Marlin Perkins of ‘Wild Kingdom’ Dies of Cancer at 81

United Press International

Marlin Perkins, whose scholarly appearance and reedy Midwestern voice are known to millions of people around the world who watched his landmark television program, “Wild Kingdom,” died Saturday. He was 81.

Perkins, who suffered from lymph system cancer for two years, died at 4 p.m. CDT Saturday, a family spokesman said.

Perkins was an explorer, adventurer, conservationist and world-famous zoo director. Since the 1950s, he was a pioneer in filming wild animals in their natural surroundings.

Perkins dodged death in the past. He almost died on New Year’s Eve, 1928, when he was bitten by a Gaboon viper at the St. Louis Zoo. He was laid up for three weeks in Chicago in 1950 from a rattlesnake bite.


NBC began broadcasting “Wild Kingdom” in 1963, and kept it on the air for nine years. Mutual of Omaha, the insurance company that had been its sponsor from the beginning, then syndicated it through its own network.

At the height of its popularity, the show, winner of four Emmy Awards, was seen on 200 stations in North America and in more than 40 nations.

Perkins remained the show’s host until last year, when he had to curtail his activities because of his fight against lymph cancer that included chemical and radiation therapy.

Private Services Scheduled

But earlier this year, Perkins began hosting “Nature Newsbreak,” a 60-second program sponsored by Mutual of Omaha and the National Wildlife Federation.

Private memorial services were scheduled Thursday at the Church of St. Michael and St. George in Clayton, Mo. The family designated the American Cancer Society or the Wolf Sanctuary in Eureka, Mo., for memorials.

Perkins cut his teeth in the animal-show business with “Zooparade,” a program he did for 12 years for Chicago’s Lincoln Park Zoo and NBC. It was an immediate hit when it went on the air in 1945, and it put Perkins, a dropout from the zoology program at the University of Missouri, on the road to international fame.

“There’s lots of room for animal shows,” he said in a March, 1985, interview. “But we were the first one and that went on the air the minute the cable went into service between Chicago and New York.”


“Zooparade"--a name suggested by Perkins--was the successor to “A Visit to the Lincoln Park Zoo,” which debuted when there were only 300 television sets in Chicago.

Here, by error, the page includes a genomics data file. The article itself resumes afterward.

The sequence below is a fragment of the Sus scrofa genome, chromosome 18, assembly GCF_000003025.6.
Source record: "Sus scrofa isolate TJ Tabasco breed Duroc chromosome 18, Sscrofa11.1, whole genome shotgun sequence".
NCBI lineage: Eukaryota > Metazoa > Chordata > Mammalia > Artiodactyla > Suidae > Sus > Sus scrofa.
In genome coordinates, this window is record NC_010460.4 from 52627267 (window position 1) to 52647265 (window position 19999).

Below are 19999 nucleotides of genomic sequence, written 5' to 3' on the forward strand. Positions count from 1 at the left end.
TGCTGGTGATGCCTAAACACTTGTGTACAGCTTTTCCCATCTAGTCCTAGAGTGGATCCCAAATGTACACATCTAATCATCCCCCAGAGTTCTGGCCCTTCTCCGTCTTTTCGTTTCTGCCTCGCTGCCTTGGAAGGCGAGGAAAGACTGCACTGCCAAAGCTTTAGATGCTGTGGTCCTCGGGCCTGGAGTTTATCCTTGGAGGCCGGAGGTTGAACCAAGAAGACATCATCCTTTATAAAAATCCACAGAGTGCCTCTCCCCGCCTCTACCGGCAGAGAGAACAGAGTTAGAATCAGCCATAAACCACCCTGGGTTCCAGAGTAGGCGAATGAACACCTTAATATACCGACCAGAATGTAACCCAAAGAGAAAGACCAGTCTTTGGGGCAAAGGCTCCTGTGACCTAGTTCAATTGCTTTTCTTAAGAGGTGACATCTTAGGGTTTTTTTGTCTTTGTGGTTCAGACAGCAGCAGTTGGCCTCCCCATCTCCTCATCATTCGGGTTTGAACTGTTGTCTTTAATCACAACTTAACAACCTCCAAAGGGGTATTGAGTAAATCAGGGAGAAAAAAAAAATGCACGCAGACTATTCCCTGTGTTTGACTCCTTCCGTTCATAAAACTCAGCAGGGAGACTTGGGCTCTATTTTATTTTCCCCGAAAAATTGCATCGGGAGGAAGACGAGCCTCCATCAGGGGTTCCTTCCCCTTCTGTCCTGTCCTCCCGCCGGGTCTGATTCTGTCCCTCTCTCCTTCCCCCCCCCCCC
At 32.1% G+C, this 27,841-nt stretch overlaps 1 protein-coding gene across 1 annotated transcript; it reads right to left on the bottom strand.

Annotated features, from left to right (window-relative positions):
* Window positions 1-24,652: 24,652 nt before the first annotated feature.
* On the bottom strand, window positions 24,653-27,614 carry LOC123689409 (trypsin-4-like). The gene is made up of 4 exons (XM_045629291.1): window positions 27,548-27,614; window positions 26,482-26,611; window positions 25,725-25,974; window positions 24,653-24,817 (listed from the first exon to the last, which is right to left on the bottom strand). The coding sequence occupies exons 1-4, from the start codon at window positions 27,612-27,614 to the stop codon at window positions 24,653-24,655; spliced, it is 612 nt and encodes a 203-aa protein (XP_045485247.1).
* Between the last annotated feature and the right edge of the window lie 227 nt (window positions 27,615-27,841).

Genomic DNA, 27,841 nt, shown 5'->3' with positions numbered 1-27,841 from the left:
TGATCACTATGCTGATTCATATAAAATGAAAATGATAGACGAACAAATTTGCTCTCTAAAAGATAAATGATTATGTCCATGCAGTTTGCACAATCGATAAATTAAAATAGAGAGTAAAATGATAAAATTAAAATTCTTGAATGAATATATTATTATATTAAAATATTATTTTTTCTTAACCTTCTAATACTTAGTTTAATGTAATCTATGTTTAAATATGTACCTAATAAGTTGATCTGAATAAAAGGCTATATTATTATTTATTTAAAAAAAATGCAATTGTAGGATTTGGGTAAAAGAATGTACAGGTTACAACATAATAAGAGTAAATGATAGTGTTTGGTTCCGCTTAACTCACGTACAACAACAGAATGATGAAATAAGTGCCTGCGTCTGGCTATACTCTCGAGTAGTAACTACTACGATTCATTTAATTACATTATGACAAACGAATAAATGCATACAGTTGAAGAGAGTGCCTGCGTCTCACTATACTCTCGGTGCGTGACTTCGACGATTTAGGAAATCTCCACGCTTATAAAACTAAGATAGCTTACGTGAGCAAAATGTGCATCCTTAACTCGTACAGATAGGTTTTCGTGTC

“That was live television, but the concept of ‘Wild Kingdom’ developed from ‘Zooparade,’ ” said Perkins, who was among the first to bring zoo animals into a studio for programs.

Went to Africa in 1955

Perkins and his crew journeyed to Africa in 1955 for their first “Zooparade” shows done on location.


Perkins realized early on that videotape was the coming thing in television, and that it would give him the flexibility and creativity he wanted in his shows.

“We got the concept to go on location anywhere in the world with any kind of animal,” he said of the later programs for “Zooparade.”

NBC canceled “Zooparade” in 1957.

Perkins lived with his wife, Carol, on a quiet, tree-lined street in St. Louis in a comfortable, two-story brick home full of the mementos of a long career.


Perkins was born March 28, 1905, in Carthage, Mo. He said he first became interested in animals while examining the insects and other creatures unearthed by plows on the family farm.

In 1926, Perkins got a job at the St. Louis Zoo under its famed director, George Vierheller. Two years later, at age 23, Perkins became the zoo’s reptile curator.

He moved on in 1938 to become curator of the Buffalo Zoological Gardens, then became director of the Lincoln Park Zoo in 1944.

Perkins returned to the St. Louis Zoo in 1962, succeeding Vierheller. His agreement with zoo officials allowed him to divide his time between his duties in St. Louis and “Wild Kingdom.” He was zoo director emeritus after 1970.


Injured by an Elephant

Few injuries occurred in the filming of “Wild Kingdom” episodes, but Perkins was one of the victims.

In India for a show about elephants, an elephant driver, called a mahout, made a mistake.

“The mahout gave the order to lie down when I was directly in front of his elephant,” Perkins recalled. “I was in the way so the elephant reached out with his tusk and flicked me out of the way.”


Three broken ribs, a badly split lip and other injuries were the result.

“I went to town for five days and stayed in a very nice hotel,” he said.